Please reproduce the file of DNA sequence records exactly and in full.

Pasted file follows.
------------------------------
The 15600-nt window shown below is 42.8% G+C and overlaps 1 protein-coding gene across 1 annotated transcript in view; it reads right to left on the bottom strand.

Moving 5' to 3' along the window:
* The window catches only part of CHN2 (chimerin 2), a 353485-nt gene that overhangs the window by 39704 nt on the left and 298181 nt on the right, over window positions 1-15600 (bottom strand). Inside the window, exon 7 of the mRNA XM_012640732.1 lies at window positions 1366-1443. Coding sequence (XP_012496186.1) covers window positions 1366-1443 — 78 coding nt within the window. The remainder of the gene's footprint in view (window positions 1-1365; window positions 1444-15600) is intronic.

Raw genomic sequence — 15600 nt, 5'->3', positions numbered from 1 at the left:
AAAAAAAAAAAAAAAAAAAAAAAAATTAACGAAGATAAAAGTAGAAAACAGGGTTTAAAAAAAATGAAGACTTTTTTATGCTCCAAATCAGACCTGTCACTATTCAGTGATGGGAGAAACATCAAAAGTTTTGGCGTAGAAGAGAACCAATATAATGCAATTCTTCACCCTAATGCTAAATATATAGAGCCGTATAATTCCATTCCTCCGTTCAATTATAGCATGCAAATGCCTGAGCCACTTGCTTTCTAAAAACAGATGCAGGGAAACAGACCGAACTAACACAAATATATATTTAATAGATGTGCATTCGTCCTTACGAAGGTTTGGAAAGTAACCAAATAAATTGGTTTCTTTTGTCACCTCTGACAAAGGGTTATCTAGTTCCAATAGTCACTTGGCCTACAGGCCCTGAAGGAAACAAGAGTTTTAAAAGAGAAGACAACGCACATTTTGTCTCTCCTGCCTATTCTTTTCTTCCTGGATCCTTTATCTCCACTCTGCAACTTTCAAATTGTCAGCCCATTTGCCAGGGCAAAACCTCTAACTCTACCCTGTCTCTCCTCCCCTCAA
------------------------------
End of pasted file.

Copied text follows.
The 15600-nt window shown below is 42.8% G+C and overlaps 1 protein-coding gene across 1 annotated transcript in view; it reads right to left on the bottom strand.

Moving 5' to 3' along the window:
* The window catches only part of CHN2 (chimerin 2), a 353485-nt gene that overhangs the window by 39704 nt on the left and 298181 nt on the right, over window positions 1-15600 (bottom strand). Inside the window, exon 7 of the mRNA XM_012640732.1 lies at window positions 1366-1443. Coding sequence (XP_012496186.1) covers window positions 1366-1443 — 78 coding nt within the window. The remainder of the gene's footprint in view (window positions 1-1365; window positions 1444-15600) is intronic.

Raw genomic sequence — 15600 nt, 5'->3', positions numbered from 1 at the left:
AAAAAAAAAAAAAAAAAAAAAAAAATTAACGAAGATAAAAGTAGAAAACAGGGTTTAAAAAAAATGAAGACTTTTTTATGCTCCAAATCAGACCTGTCACTATTCAGTGATGGGAGAAACATCAAAAGTTTTGGCGTAGAAGAGAACCAATATAATGCAATTCTTCACCCTAATGCTAAATATATAGAGCCGTATAATTCCATTCCTCCGTTCAATTATAGCATGCAAATGCCTGAGCCACTTGCTTTCTAAAAACAGATGCAGGGAAACAGACCGAACTAACACAAATATATATTTAATAGATGTGCATTCGTCCTTACGAAGGTTTGGAAAGTAACCAAATAAATTGGTTTCTTTTGTCACCTCTGACAAAGGGTTATCTAGTTCCAATAGTCACTTGGCCTACAGGCCCTGAAGGAAACAAGAGTTTTAAAAGAGAAGACAACGCACATTTTGTCTCTCCTGCCTATTCTTTTCTTCCTGGATCCTTTATCTCCACTCTGCAACTTTCAAATTGTCAGCCCATTTGCCAGGGCAAAACCTCTAACTCTACCCTGTCTCTCCTCCCCTCAA